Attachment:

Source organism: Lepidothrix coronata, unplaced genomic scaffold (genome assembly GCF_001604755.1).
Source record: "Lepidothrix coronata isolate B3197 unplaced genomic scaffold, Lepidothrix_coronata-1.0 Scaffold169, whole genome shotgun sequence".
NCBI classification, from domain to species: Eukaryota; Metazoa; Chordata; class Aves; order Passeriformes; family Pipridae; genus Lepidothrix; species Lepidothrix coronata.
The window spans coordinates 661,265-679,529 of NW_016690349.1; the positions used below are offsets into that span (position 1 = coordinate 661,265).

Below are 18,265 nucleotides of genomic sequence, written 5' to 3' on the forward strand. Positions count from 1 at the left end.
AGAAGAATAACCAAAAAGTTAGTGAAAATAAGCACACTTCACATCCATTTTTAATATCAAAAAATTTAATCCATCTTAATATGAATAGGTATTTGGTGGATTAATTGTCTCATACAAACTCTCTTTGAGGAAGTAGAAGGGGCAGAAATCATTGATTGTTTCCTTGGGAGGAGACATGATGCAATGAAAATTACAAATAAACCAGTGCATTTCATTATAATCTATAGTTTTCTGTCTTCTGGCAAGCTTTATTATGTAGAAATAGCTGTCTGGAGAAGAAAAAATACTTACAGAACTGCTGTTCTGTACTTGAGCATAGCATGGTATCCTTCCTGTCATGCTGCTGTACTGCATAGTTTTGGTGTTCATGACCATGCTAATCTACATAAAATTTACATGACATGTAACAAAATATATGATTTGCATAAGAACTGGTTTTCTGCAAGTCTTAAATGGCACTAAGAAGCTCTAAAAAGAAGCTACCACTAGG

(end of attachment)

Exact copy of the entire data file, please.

Source organism: Lepidothrix coronata, unplaced genomic scaffold (genome assembly GCF_001604755.1).
Source record: "Lepidothrix coronata isolate B3197 unplaced genomic scaffold, Lepidothrix_coronata-1.0 Scaffold169, whole genome shotgun sequence".
NCBI classification, from domain to species: Eukaryota; Metazoa; Chordata; class Aves; order Passeriformes; family Pipridae; genus Lepidothrix; species Lepidothrix coronata.
The window spans coordinates 661,265-679,529 of NW_016690349.1; the positions used below are offsets into that span (position 1 = coordinate 661,265).

Below are 18,265 nucleotides of genomic sequence, written 5' to 3' on the forward strand. Positions count from 1 at the left end.
AGAAGAATAACCAAAAAGTTAGTGAAAATAAGCACACTTCACATCCATTTTTAATATCAAAAAATTTAATCCATCTTAATATGAATAGGTATTTGGTGGATTAATTGTCTCATACAAACTCTCTTTGAGGAAGTAGAAGGGGCAGAAATCATTGATTGTTTCCTTGGGAGGAGACATGATGCAATGAAAATTACAAATAAACCAGTGCATTTCATTATAATCTATAGTTTTCTGTCTTCTGGCAAGCTTTATTATGTAGAAATAGCTGTCTGGAGAAGAAAAAATACTTACAGAACTGCTGTTCTGTACTTGAGCATAGCATGGTATCCTTCCTGTCATGCTGCTGTACTGCATAGTTTTGGTGTTCATGACCATGCTAATCTACATAAAATTTACATGACATGTAACAAAATATATGATTTGCATAAGAACTGGTTTTCTGCAAGTCTTAAATGGCACTAAGAAGCTCTAAAAAGAAGCTACCACTAGG